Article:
One of the things I spend a lot of time talking to my patients about is rehabilitation. It’s something that’s commonly misunderstood, I think - when I say the word, too many people associate it with the sheets of dull and apparently pointless exercises that they were once given by a physiotherapist. But that’s not what rehab is really about, any more than maths is really about doing pages of long multiplication sums, or exercise is really about going to the gym and spending twenty minutes on a treadmill.
Rehabilitation, in a nutshell, is how you get from where you are now to where you want to be. Your starting point could be chronic back pain, or recent shoulder surgery, or a ligament sprain that you picked up playing football the other day; and your goal might be to get back to playing top level sport, or digging the garden, or playing the guitar, or just returning to work. Whenever we put together a rehab plan, it’s important to make a detailed assessment not just of where you are right now, but also of where you’re trying to get to. Then we construct a path - a series of stepping stones, if you like - to go from one to the other.
This might seem simple and obvious, but let’s contrast it with the most common approach that I see to injuries. Suppose Bob, a delivery driver who plays squash a few times a week, wakes up one day with a sore elbow. His GP advises him to rest it for a while and see if it gets better, so Bob cancels his squash games and tries to avoid lifting heavy packages at work. After a few weeks the elbow does indeed start to feel better, so Bob goes back to his normal activities - and then wakes up the next day right back at square one. He decides that he didn’t rest it for long enough, so he takes some more time off. By the time he realises that this approach isn’t working, it’s been 18 months, and his regular squash routine has been replaced by a Netflix and pizza habit.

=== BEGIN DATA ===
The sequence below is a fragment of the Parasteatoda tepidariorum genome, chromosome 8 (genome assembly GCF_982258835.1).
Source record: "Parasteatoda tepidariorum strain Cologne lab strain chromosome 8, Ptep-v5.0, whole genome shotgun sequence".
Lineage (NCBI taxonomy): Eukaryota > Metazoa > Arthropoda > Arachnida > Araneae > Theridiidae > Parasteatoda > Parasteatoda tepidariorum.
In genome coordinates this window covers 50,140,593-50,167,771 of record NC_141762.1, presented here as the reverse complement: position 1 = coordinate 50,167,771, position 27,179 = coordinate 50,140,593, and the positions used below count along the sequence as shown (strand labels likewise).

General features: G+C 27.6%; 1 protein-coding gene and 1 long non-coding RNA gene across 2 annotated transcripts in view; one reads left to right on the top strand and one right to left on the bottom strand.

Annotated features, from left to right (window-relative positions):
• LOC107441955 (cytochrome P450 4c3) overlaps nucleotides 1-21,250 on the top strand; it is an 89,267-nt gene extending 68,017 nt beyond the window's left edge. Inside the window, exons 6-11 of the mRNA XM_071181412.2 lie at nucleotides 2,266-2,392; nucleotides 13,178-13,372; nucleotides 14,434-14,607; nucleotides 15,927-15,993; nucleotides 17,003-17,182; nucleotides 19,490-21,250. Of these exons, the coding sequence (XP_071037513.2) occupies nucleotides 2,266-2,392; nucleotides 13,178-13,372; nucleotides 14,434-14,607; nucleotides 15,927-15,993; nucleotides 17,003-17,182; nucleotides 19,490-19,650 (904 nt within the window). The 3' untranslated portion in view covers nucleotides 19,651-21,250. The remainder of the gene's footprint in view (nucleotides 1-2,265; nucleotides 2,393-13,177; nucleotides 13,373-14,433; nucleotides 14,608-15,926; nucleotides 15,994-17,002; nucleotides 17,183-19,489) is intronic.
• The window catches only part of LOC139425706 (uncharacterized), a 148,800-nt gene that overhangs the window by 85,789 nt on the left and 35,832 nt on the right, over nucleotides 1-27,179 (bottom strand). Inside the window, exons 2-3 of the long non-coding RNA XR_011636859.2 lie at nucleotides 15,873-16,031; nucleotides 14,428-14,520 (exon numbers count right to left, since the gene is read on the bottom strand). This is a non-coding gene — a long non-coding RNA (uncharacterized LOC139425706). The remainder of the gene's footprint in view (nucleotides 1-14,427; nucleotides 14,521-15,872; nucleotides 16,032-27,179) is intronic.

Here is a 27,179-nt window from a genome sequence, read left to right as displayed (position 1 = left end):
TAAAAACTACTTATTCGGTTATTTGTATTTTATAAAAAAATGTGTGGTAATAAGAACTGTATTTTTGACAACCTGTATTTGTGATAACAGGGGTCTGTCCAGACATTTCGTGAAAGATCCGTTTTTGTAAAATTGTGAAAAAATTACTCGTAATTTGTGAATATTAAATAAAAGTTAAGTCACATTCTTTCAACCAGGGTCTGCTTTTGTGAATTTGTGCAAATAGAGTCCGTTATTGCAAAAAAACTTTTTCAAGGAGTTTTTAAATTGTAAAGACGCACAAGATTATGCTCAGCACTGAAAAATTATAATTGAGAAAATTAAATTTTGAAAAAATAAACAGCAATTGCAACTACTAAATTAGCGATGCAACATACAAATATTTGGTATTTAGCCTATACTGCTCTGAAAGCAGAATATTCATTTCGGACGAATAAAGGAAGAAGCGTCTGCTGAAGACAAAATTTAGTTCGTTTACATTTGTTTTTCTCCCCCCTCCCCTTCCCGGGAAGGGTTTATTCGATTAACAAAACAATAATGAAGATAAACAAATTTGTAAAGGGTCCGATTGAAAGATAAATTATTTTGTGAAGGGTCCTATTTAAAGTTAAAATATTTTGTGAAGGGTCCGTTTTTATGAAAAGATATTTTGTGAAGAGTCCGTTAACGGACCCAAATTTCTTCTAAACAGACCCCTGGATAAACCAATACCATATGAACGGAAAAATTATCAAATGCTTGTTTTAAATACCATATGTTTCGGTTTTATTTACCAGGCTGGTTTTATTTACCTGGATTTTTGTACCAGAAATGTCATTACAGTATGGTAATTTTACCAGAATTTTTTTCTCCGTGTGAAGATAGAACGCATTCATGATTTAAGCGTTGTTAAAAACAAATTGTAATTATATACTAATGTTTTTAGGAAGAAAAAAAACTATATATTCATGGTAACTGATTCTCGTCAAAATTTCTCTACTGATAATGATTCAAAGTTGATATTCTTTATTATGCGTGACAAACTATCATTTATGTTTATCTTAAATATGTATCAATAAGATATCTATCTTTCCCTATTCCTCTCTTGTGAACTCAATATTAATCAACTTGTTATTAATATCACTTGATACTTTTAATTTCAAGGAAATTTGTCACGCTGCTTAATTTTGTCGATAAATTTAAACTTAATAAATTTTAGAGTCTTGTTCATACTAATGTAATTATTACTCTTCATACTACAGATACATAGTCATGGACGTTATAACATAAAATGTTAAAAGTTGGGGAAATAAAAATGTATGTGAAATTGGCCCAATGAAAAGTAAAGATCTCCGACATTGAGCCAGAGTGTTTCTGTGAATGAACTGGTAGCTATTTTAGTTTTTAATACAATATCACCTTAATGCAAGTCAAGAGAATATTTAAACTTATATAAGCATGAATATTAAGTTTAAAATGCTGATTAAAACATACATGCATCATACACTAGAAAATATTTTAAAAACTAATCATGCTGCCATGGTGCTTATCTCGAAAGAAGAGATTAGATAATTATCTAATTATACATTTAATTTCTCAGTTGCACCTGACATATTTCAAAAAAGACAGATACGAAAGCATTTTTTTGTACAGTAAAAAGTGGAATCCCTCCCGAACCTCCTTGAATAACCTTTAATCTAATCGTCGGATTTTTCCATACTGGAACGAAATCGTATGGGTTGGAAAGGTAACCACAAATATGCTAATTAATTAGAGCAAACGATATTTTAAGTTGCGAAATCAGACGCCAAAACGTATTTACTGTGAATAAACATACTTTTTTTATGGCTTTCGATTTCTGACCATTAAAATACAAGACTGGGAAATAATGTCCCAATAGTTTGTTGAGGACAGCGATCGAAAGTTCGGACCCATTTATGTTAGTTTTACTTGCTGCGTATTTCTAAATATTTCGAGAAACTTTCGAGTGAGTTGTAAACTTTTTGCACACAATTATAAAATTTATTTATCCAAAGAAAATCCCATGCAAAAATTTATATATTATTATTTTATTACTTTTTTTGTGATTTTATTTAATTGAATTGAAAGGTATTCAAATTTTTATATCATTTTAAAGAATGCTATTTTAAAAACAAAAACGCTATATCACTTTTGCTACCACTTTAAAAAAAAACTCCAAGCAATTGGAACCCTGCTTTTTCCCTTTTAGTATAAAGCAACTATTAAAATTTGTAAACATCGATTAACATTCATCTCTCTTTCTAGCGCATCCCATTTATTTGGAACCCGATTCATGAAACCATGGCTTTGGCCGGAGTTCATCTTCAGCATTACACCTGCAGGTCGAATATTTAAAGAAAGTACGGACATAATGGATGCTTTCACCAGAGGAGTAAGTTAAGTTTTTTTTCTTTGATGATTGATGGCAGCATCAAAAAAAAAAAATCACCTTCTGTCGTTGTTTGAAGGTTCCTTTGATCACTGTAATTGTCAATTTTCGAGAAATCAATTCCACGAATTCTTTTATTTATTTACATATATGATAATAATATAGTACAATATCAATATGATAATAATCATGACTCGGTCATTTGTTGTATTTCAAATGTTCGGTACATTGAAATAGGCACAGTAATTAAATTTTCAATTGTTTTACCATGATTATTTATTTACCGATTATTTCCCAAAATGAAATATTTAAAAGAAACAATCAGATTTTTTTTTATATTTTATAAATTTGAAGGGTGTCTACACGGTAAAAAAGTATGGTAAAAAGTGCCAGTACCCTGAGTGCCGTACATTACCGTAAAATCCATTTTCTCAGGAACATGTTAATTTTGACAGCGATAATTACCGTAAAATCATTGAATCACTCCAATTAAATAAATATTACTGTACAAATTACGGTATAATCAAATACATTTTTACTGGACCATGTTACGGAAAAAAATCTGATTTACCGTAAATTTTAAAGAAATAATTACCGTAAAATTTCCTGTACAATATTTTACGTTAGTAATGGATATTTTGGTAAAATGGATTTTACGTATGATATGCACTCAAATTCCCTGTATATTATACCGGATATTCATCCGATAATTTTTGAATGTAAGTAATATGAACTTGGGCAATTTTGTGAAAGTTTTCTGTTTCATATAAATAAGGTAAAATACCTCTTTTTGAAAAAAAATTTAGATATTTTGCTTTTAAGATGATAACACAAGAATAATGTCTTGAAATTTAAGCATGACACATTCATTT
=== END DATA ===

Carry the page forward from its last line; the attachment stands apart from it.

While rest can be a useful part of our toolkit when it comes to treating injuries, very often it’s over-prescribed, or used inappropriately. For a very minor injury, giving it a bit of time off may be all it needs; but for many of problems I see, no amount of rest, <em>on its own</em>, will get a person back to where they want to be.
In the early stages, the exercises might be very basic. I use similar exercises for many of my patients with back pain, regardless of whether they’re elite athletes or sedentary office workers. But as we progress, the plan becomes increasingly specific to that person’s goals. If I’m helping Rachel to rehab a shoulder injury, then it matters whether she’s a dancer, or a violinist, or a climber, or a new mother or a rugby player. Each activity places a different set of demands on that shoulder, and we’ll need a different path to get there.
What can you do if you don’t have access to a therapist who can help with this? Obviously, it’s easiest if you can find someone to guide you through the process, who’s used to navigating around the common pitfalls. But perhaps your doctor, physiotherapist or osteopath has got you back to doing “ordinary activities”, but is at a loss for how to help you get back to running or playing golf. In part 2, I’ll look at some general tips for people returning to activity after injury.